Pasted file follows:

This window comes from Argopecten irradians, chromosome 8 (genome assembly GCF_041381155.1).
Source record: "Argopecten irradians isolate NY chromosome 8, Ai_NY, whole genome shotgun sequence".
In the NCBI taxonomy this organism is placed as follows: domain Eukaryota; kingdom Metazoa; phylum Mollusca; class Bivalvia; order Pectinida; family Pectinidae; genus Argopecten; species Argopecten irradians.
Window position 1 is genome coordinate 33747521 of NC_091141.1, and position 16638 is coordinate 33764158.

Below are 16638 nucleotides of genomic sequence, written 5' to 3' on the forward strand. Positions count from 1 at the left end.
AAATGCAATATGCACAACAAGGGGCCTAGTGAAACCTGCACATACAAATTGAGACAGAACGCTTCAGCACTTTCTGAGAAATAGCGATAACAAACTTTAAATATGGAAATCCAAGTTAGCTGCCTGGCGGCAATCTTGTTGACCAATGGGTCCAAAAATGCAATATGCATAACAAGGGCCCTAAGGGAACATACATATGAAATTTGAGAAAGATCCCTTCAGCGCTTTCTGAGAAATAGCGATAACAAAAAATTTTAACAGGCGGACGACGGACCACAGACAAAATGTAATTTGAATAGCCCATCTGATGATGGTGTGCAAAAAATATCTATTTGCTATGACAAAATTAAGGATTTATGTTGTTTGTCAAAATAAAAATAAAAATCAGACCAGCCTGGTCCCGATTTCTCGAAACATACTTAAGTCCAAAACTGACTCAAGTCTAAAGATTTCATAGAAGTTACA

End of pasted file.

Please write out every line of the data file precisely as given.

This window comes from Argopecten irradians, chromosome 8 (genome assembly GCF_041381155.1).
Source record: "Argopecten irradians isolate NY chromosome 8, Ai_NY, whole genome shotgun sequence".
In the NCBI taxonomy this organism is placed as follows: domain Eukaryota; kingdom Metazoa; phylum Mollusca; class Bivalvia; order Pectinida; family Pectinidae; genus Argopecten; species Argopecten irradians.
Window position 1 is genome coordinate 33747521 of NC_091141.1, and position 16638 is coordinate 33764158.

Below are 16638 nucleotides of genomic sequence, written 5' to 3' on the forward strand. Positions count from 1 at the left end.
AAATGCAATATGCACAACAAGGGGCCTAGTGAAACCTGCACATACAAATTGAGACAGAACGCTTCAGCACTTTCTGAGAAATAGCGATAACAAACTTTAAATATGGAAATCCAAGTTAGCTGCCTGGCGGCAATCTTGTTGACCAATGGGTCCAAAAATGCAATATGCATAACAAGGGCCCTAAGGGAACATACATATGAAATTTGAGAAAGATCCCTTCAGCGCTTTCTGAGAAATAGCGATAACAAAAAATTTTAACAGGCGGACGACGGACCACAGACAAAATGTAATTTGAATAGCCCATCTGATGATGGTGTGCAAAAAATATCTATTTGCTATGACAAAATTAAGGATTTATGTTGTTTGTCAAAATAAAAATAAAAATCAGACCAGCCTGGTCCCGATTTCTCGAAACATACTTAAGTCCAAAACTGACTCAAGTCTAAAGATTTCATAGAAGTTACA